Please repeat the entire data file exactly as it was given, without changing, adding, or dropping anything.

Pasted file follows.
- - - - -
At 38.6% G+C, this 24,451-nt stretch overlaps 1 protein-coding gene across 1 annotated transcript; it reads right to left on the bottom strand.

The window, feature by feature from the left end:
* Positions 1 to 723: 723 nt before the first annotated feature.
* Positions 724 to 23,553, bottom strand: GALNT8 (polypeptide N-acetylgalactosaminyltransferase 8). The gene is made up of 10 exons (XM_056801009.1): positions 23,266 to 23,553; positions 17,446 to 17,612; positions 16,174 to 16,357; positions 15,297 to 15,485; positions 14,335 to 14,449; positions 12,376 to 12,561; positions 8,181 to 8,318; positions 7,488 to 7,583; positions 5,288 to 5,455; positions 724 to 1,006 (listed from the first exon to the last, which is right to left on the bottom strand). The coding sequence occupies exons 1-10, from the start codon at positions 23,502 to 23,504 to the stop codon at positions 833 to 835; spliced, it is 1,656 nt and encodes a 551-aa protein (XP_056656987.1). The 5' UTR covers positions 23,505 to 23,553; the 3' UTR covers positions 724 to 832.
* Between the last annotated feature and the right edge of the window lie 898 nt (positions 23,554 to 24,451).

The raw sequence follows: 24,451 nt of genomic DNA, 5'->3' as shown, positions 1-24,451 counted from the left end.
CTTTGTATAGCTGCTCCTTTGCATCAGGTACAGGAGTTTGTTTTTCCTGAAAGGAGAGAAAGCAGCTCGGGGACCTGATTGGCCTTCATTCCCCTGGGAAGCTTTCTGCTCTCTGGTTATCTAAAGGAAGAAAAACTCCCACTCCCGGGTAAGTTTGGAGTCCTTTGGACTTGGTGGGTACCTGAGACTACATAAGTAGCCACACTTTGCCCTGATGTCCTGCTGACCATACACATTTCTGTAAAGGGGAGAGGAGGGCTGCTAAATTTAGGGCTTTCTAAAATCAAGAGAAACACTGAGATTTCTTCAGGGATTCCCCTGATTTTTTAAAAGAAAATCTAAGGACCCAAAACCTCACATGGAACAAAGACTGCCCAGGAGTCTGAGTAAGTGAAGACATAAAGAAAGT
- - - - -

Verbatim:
At 38.6% G+C, this 24,451-nt stretch overlaps 1 protein-coding gene across 1 annotated transcript; it reads right to left on the bottom strand.

The window, feature by feature from the left end:
* Positions 1 to 723: 723 nt before the first annotated feature.
* Positions 724 to 23,553, bottom strand: GALNT8 (polypeptide N-acetylgalactosaminyltransferase 8). The gene is made up of 10 exons (XM_056801009.1): positions 23,266 to 23,553; positions 17,446 to 17,612; positions 16,174 to 16,357; positions 15,297 to 15,485; positions 14,335 to 14,449; positions 12,376 to 12,561; positions 8,181 to 8,318; positions 7,488 to 7,583; positions 5,288 to 5,455; positions 724 to 1,006 (listed from the first exon to the last, which is right to left on the bottom strand). The coding sequence occupies exons 1-10, from the start codon at positions 23,502 to 23,504 to the stop codon at positions 833 to 835; spliced, it is 1,656 nt and encodes a 551-aa protein (XP_056656987.1). The 5' UTR covers positions 23,505 to 23,553; the 3' UTR covers positions 724 to 832.
* Between the last annotated feature and the right edge of the window lie 898 nt (positions 23,554 to 24,451).

The raw sequence follows: 24,451 nt of genomic DNA, 5'->3' as shown, positions 1-24,451 counted from the left end.
CTTTGTATAGCTGCTCCTTTGCATCAGGTACAGGAGTTTGTTTTTCCTGAAAGGAGAGAAAGCAGCTCGGGGACCTGATTGGCCTTCATTCCCCTGGGAAGCTTTCTGCTCTCTGGTTATCTAAAGGAAGAAAAACTCCCACTCCCGGGTAAGTTTGGAGTCCTTTGGACTTGGTGGGTACCTGAGACTACATAAGTAGCCACACTTTGCCCTGATGTCCTGCTGACCATACACATTTCTGTAAAGGGGAGAGGAGGGCTGCTAAATTTAGGGCTTTCTAAAATCAAGAGAAACACTGAGATTTCTTCAGGGATTCCCCTGATTTTTTAAAAGAAAATCTAAGGACCCAAAACCTCACATGGAACAAAGACTGCCCAGGAGTCTGAGTAAGTGAAGACATAAAGAAAGT